05/09/2013 07:21 BST | Updated 04/11/2013 05:12 GMT

Its Official-Tough Gym Workouts Are Cathartic!

One way to elevate the appropriate emotions for working out is with Music. Fast, pounding rhythms can help us ignore other limiting factors such as the discomfort we feel as lactic acid builds up in the muscles as we work out.

I recently read a piece of scientific data that makes perfect sense to me: A sports psychologist in England discovered that people who are more easily angered exert the most energy while working out. Moreover, angry people not only workout harder but also longer than their calm, cool and collected peers. This of course doesn't mean one should become a raging idiot at the gym but it does suggest finding some emotionally stimulating motivation before and during working out is very beneficial. Bottling up emotions is proven to lead to cognitive and physiological strain that in turn induces chronic fatigue which means you'll burn fewer calories and see slower body transformation even though you're working out. Worst of all, though, the fatigue that comes with bottling up your feelings also means you are more likely to become disinterested in working out altogether and miss out completely on its cathartic effects. One way to elevate the appropriate emotions for working out is with Music. Fast, pounding rhythms can help us ignore other limiting factors such as the discomfort we feel as lactic acid builds up in the muscles as we work out. Aggressive Metal or Rock music can be especially good for blocking out muscle fatigue because of its effect in elevating adrenaline levels that act naturally as an inhibitor to pain. We do however, feel every bump and bruise after the emotions and chemicals in our body subside later on and likewise, the day after our work out the aches of our efforts become apparent- but that's really satisfying isn't it? That's when you know your workout has been truly productive.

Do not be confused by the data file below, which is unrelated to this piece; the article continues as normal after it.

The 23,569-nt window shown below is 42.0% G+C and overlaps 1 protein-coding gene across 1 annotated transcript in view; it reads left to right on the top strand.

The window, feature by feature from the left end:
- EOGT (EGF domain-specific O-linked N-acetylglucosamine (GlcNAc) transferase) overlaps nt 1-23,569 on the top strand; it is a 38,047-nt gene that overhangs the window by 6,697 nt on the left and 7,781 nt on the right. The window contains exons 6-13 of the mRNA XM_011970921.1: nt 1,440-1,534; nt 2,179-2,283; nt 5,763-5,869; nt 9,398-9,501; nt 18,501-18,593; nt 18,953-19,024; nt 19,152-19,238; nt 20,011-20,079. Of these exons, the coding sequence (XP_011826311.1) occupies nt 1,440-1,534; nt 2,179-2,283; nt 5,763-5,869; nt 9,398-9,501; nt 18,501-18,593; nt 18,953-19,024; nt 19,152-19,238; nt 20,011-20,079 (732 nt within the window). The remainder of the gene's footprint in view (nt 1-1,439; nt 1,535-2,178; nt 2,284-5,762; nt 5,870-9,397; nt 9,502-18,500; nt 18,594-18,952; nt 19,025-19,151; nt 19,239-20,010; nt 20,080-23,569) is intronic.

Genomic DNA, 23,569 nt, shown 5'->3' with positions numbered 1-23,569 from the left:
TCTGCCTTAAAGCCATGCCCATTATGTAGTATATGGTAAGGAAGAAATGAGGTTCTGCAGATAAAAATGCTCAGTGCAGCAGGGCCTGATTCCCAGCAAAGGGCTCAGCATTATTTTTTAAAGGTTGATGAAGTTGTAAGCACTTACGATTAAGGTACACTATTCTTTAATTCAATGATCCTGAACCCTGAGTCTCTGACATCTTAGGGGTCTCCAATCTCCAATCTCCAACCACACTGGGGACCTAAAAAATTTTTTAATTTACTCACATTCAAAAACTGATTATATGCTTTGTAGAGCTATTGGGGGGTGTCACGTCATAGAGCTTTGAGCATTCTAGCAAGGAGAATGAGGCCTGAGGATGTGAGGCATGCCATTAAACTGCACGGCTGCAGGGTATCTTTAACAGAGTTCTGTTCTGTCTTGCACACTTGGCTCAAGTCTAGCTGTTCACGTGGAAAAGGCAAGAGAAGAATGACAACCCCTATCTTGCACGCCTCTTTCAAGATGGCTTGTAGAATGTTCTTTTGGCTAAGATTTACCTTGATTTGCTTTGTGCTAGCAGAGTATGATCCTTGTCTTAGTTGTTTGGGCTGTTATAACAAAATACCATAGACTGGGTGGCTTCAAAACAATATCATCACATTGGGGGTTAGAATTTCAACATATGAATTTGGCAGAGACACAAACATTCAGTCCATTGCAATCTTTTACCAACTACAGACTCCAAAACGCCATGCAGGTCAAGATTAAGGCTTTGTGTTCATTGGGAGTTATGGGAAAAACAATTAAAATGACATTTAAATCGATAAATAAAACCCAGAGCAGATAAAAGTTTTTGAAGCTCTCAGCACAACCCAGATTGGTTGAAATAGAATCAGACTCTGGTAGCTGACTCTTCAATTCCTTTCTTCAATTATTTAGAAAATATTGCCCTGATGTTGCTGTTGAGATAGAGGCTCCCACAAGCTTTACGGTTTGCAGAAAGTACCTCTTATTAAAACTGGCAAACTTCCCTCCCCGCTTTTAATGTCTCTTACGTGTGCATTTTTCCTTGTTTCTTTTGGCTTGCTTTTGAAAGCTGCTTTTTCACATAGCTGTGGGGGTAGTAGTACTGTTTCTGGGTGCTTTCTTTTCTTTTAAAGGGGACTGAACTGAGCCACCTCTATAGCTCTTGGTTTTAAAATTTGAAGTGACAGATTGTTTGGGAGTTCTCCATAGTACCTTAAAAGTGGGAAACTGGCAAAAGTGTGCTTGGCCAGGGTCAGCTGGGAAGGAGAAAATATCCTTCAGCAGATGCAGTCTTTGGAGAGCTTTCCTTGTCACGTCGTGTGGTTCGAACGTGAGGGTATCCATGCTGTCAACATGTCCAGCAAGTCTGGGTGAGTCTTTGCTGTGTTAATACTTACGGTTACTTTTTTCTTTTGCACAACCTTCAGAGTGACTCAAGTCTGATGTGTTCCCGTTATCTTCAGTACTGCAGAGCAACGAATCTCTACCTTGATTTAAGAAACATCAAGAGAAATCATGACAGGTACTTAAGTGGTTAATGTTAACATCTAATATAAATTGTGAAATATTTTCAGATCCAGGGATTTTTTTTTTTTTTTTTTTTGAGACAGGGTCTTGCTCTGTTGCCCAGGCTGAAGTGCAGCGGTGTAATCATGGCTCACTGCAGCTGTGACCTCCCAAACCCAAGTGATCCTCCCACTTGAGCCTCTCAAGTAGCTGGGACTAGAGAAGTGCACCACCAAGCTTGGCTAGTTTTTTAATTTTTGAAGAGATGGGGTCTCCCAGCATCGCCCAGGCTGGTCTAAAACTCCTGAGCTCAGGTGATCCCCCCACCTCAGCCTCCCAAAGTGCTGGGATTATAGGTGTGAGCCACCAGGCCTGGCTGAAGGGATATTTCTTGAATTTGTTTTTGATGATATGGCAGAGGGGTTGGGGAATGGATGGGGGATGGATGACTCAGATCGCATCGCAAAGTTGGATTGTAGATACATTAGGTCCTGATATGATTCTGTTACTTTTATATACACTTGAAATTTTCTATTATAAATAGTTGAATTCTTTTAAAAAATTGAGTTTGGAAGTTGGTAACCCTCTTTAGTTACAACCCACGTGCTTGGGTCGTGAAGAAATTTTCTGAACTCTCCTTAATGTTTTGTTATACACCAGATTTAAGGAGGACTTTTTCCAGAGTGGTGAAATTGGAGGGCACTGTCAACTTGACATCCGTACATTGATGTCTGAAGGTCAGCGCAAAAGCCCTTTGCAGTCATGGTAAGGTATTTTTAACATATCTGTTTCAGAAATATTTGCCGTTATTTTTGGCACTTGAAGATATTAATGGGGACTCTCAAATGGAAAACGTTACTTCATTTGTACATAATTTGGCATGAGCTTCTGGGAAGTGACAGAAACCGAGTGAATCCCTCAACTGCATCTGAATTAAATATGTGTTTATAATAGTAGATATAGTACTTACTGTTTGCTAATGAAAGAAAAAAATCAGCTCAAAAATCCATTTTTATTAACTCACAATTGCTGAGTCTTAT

Now your choice of music is also important. I have some clients that never really liked metal music or heavy base music at all but now find (due to my influence) it's what they workout best to! In contradiction to this I also have a guy who listens to the most whacky, awful, unintelligible, Korean Muzak I've ever heard (Think Pinky and Perky on Prozac) but it must work for him because you should see the guy train! Still more people I know enjoy exercising to the strains of popular dance musicians like Lady Ga Ga which to me is the equivalent of audio water boarding but hey, whatever floats your boat.

I play my workout music very loud too, that way it blocks out regular world sounds that are distracting such as people talking, doors opening etc, etc.

Other methods of inducing motivation are:

Remembering past Success: Having been a bodybuilding champion during my twenties and thirties, I used those victories as motivation later in my own training when I came out of competitive retirement to perform a record breaking Strongman event. (see link below) By remembering how I felt then I was able to train as hard as ever even as I approached the age of forty. If you've ever had a big success that you can point to with pride, I suggest using it to fuel your current endeavor. If you can do it once you can do it again just by keying into how you felt back then.

Reminders: If you're forgetful and you're the sort of person who needs frequent reminders, do that. Arrange your environment so that you can't turn left or right without being reminded of something that motivates you. Make an inspirational piece of music your ringtone or hang boxing gloves in your office at work (I have a mini pair of gloves hanging from my rear view mirror).

You may by nature be the kind of person not inclined to show emotion, and that's not necessarily a bad thing-except in the gym. It's true that peace, harmony and yoga are great some of the time but you can't eliminate or suppress emotions altogether and especially when we are trying to work out hard to get in shape physically. We're human and humans sometimes get mad and feel like hitting things. That's also natural but just be sure you channel that need into the correct form at the correct time and your workouts will take on a new life! Meditate when it's time to meditate, but let loose when you need to be strong. That's the formula best suited to human beings that are only a few thousand years removed from living off our wits and hunting skills to survive-we have emotional issues that can't be entirely resolved through scented candles and massage. None of us are Robots so we all need a non destructive way to release energy (and the anxiety resulting stress of every day life) that, if left unresolved, could do us serious physical harm. There's no better place to do it than at the gym or during a productive workout.